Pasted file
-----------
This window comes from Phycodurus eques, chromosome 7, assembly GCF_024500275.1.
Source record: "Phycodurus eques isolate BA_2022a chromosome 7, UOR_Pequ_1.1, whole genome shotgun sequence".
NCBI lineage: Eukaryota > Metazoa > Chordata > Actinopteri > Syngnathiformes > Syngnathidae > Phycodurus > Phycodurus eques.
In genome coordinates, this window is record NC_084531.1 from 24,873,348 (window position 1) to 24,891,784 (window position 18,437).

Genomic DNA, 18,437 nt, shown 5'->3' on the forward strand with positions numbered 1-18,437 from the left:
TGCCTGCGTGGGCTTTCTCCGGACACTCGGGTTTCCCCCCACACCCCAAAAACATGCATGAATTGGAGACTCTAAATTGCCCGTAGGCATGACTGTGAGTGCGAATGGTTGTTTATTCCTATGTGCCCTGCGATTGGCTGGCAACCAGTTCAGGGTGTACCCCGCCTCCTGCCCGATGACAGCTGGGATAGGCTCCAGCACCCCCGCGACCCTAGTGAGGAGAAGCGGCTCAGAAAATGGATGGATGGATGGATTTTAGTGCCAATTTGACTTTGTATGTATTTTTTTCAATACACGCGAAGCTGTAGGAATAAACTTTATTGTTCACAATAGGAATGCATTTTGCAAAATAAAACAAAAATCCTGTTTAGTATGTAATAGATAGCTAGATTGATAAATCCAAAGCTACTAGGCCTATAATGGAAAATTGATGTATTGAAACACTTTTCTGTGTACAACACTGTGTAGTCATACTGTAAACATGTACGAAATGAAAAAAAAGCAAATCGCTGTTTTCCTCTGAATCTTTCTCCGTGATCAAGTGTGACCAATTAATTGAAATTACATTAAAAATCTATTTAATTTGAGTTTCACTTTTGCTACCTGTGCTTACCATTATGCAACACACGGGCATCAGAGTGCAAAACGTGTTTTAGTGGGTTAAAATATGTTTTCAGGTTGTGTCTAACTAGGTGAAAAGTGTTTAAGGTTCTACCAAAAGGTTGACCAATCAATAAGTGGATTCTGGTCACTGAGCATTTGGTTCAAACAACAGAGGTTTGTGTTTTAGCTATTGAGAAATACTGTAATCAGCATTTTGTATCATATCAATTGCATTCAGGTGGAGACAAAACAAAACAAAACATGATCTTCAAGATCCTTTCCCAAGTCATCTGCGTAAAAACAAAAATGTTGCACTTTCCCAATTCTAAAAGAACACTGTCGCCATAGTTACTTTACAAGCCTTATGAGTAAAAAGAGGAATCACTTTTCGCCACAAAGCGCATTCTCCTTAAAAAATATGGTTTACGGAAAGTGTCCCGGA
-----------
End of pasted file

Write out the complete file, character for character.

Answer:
This window comes from Phycodurus eques, chromosome 7, assembly GCF_024500275.1.
Source record: "Phycodurus eques isolate BA_2022a chromosome 7, UOR_Pequ_1.1, whole genome shotgun sequence".
NCBI lineage: Eukaryota > Metazoa > Chordata > Actinopteri > Syngnathiformes > Syngnathidae > Phycodurus > Phycodurus eques.
In genome coordinates, this window is record NC_084531.1 from 24,873,348 (window position 1) to 24,891,784 (window position 18,437).

Genomic DNA, 18,437 nt, shown 5'->3' on the forward strand with positions numbered 1-18,437 from the left:
TGCCTGCGTGGGCTTTCTCCGGACACTCGGGTTTCCCCCCACACCCCAAAAACATGCATGAATTGGAGACTCTAAATTGCCCGTAGGCATGACTGTGAGTGCGAATGGTTGTTTATTCCTATGTGCCCTGCGATTGGCTGGCAACCAGTTCAGGGTGTACCCCGCCTCCTGCCCGATGACAGCTGGGATAGGCTCCAGCACCCCCGCGACCCTAGTGAGGAGAAGCGGCTCAGAAAATGGATGGATGGATGGATTTTAGTGCCAATTTGACTTTGTATGTATTTTTTTCAATACACGCGAAGCTGTAGGAATAAACTTTATTGTTCACAATAGGAATGCATTTTGCAAAATAAAACAAAAATCCTGTTTAGTATGTAATAGATAGCTAGATTGATAAATCCAAAGCTACTAGGCCTATAATGGAAAATTGATGTATTGAAACACTTTTCTGTGTACAACACTGTGTAGTCATACTGTAAACATGTACGAAATGAAAAAAAAGCAAATCGCTGTTTTCCTCTGAATCTTTCTCCGTGATCAAGTGTGACCAATTAATTGAAATTACATTAAAAATCTATTTAATTTGAGTTTCACTTTTGCTACCTGTGCTTACCATTATGCAACACACGGGCATCAGAGTGCAAAACGTGTTTTAGTGGGTTAAAATATGTTTTCAGGTTGTGTCTAACTAGGTGAAAAGTGTTTAAGGTTCTACCAAAAGGTTGACCAATCAATAAGTGGATTCTGGTCACTGAGCATTTGGTTCAAACAACAGAGGTTTGTGTTTTAGCTATTGAGAAATACTGTAATCAGCATTTTGTATCATATCAATTGCATTCAGGTGGAGACAAAACAAAACAAAACATGATCTTCAAGATCCTTTCCCAAGTCATCTGCGTAAAAACAAAAATGTTGCACTTTCCCAATTCTAAAAGAACACTGTCGCCATAGTTACTTTACAAGCCTTATGAGTAAAAAGAGGAATCACTTTTCGCCACAAAGCGCATTCTCCTTAAAAAATATGGTTTACGGAAAGTGTCCCGGA